Supreme Court Decision on Post Termination Restrictions
15th January, 2020
A key case for 2019 was the Supreme Court’s decision in Zehnder v Tillman, the first case about restrictive covenants to reach the nation’s top court in over 100 years.
The Supreme Court decided that a non-compete covenant could be saved by “severing” some offending words which, had they remained, would have made the restriction unreasonably wide and unenforceable.
Ms Tillman joined Egon Zehnder (“Zehnder”), who are a management consultancy and executive recruitment business, in 2004. After several promotions, she became the company’s Head of Global Financial Services.
In 2017 she decided to leave Zehnder to take up a new role with an industry competitor, Russell Reynolds Associates, in May 2017. Her employment contract included various post termination restrictions, including one which prevented her from working for a market competitor for six months after her employment ended.
Another significant restriction was that she could not: “…directly or indirectly engage or be concerned or interested in any business carried on in competition with any of the businesses of the Company or any Group Company which were carried on at the Termination Date or during the period of 12 months prior to that date and with which you were materially concerned during such period.”
Ms Tillman accepted that other clauses which restricted her from poaching Zehnder clients and employees were reasonable. However, she believed that the restriction which stopped her from work for another competing company was too wide and unreasonable to be enforceable.
Zehnder sought an interim injunction against Ms Tillman in April 2017 to enforce the non-compete clause and prevent her from working for Russell Reynolds Associates. This was initially granted by the High Court but the decision was overturned by the Court of Appeal in July 2017 and went to the Supreme Court in 2019.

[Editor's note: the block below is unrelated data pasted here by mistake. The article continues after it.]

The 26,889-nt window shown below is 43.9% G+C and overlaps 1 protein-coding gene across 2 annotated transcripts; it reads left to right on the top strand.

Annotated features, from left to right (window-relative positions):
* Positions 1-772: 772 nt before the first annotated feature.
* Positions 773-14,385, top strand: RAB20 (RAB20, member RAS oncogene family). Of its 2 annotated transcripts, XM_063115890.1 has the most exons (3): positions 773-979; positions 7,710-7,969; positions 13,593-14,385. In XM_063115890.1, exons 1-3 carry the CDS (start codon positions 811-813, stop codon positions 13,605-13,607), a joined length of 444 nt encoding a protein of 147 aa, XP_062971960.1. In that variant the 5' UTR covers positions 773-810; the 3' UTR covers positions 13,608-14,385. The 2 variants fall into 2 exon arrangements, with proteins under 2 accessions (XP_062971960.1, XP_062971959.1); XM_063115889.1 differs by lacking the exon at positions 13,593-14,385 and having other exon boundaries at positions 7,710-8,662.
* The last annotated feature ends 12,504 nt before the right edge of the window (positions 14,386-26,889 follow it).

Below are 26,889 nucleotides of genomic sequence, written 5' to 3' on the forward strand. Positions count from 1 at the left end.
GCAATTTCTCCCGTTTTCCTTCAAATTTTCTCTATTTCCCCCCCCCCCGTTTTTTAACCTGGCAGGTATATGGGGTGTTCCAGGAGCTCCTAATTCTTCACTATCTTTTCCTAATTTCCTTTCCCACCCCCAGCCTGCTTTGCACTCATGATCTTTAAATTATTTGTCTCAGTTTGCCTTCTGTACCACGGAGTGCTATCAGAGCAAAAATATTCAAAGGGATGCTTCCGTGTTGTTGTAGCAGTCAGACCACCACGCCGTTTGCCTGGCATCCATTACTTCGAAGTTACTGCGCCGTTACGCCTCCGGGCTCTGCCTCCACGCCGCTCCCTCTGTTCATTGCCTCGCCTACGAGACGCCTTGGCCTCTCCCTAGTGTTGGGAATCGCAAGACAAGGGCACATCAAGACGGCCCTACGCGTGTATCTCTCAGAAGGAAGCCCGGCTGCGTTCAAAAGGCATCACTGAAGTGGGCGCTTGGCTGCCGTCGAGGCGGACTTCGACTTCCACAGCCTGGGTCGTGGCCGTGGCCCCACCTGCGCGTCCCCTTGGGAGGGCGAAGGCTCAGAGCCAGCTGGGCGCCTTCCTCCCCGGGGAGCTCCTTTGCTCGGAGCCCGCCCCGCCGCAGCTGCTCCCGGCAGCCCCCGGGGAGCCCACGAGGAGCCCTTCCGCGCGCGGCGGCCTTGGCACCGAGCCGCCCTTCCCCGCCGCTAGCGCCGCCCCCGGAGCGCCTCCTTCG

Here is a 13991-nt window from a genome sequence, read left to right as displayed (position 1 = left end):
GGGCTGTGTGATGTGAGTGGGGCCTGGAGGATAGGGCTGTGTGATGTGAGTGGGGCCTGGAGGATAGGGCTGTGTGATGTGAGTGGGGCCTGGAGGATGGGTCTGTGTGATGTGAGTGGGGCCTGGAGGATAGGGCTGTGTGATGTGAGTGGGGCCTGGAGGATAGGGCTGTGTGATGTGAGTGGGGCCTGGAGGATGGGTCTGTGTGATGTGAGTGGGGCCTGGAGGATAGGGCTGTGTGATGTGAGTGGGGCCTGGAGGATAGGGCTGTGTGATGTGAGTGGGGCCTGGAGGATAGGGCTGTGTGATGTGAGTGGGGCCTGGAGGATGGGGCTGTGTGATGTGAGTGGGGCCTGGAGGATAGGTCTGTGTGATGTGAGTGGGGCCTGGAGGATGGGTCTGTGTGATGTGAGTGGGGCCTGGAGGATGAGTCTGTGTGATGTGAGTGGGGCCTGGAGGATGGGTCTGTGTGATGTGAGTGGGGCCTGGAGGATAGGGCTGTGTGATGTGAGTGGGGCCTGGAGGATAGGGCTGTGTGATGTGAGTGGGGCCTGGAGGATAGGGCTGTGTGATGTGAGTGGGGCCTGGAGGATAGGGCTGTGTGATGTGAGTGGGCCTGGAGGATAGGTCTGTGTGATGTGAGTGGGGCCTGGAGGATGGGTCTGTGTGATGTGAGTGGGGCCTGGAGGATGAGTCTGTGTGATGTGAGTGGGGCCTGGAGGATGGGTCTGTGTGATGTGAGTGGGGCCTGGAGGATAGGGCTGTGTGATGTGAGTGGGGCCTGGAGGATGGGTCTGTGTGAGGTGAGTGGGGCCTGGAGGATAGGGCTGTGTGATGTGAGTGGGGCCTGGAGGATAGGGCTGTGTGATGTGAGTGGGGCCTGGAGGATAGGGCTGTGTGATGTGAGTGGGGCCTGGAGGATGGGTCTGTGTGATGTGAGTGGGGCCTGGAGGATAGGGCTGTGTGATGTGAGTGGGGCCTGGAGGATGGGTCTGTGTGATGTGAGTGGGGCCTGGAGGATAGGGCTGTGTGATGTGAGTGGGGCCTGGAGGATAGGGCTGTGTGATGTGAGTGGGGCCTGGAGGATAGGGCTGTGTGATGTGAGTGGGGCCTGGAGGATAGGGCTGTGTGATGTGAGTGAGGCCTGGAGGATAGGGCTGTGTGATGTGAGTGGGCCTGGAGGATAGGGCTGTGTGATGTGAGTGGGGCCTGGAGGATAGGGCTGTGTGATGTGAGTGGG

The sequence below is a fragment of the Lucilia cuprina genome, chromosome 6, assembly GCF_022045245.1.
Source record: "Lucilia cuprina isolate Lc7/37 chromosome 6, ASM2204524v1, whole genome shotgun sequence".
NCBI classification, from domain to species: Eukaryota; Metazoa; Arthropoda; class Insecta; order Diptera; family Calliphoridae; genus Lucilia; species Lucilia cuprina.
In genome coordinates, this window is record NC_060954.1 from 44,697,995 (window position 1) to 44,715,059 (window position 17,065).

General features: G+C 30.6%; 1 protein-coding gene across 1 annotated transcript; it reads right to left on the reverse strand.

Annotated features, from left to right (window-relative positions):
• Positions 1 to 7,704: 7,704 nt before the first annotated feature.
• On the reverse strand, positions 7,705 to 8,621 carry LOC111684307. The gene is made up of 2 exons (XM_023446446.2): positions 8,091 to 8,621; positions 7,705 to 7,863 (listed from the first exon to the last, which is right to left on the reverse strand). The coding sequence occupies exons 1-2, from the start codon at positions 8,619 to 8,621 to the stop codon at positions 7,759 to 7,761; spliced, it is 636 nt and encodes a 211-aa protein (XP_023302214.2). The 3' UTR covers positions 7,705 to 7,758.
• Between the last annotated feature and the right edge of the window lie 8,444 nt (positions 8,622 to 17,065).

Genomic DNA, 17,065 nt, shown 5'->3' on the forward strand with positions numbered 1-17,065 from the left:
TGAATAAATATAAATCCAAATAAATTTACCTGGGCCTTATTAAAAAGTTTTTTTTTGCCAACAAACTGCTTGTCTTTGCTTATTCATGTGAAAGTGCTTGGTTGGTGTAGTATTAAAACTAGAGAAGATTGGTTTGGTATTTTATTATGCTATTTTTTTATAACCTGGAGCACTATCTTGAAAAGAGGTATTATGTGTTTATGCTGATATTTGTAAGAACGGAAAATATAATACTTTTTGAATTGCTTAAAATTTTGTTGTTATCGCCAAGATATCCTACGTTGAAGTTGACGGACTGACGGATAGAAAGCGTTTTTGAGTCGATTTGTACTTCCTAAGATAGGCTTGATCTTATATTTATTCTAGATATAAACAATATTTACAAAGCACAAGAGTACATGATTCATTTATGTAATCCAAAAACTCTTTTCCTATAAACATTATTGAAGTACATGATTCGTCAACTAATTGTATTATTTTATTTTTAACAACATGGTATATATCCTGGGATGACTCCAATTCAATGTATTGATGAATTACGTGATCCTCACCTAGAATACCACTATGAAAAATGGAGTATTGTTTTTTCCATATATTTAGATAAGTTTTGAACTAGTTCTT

The Supreme Court focused on the part of the clause in dispute which was the reference to “or interested in…” and how it should be applied. Ms Tillman’s argument was that the wording in the clause was unreasonable as it stopped her from having any shares in a market competitor, which the Court of Appeal agreed with. Zehnder argued that the phrase did not prevent this but even if it did, then the wording “or interested in” could be disregarded or removed and the clause would still be enforceable.
The Supreme Court ruled in favour of Zehnder and overturned the Court of Appeal ruling. The Supreme Court found that the phrase “or interested in…” in Ms Tillman’s contract could be removed without having to modify or change the wording of the remainder of the clause and therefore the non-compete clause would still be enforceable.
Whilst this ruling sends an important message to the lower courts that they should not decline to enforce restrictive covenants where they are in substance reasonable, the Supreme Court did state that ‘the courts must continue to adopt a cautious approach to the severance of post-employment restraints’.
Employers should give careful consideration to the drafting of post-termination restrictions where they are seeking to protect their business make sure that non-compete and other post termination restrictions in contracts of employment are regularly reviewed and tailored to suit the role and individual. The position still remains that post termination restrictions should go no further than what is necessary to protect an employer’s legitimate interests (i.e. confidential information, trade secrets and business relationships). Whilst the employer succeeded in the end to enforce a widely drafted clause, this case proved very expensive.
- Employers should review their post termination restrictions and consider taking legal advice on their enforceability
- Consider whether restrictions need changing as employees progress through the organisation
- Consider drafting and revising restricting based on their role, risk to the business and seniority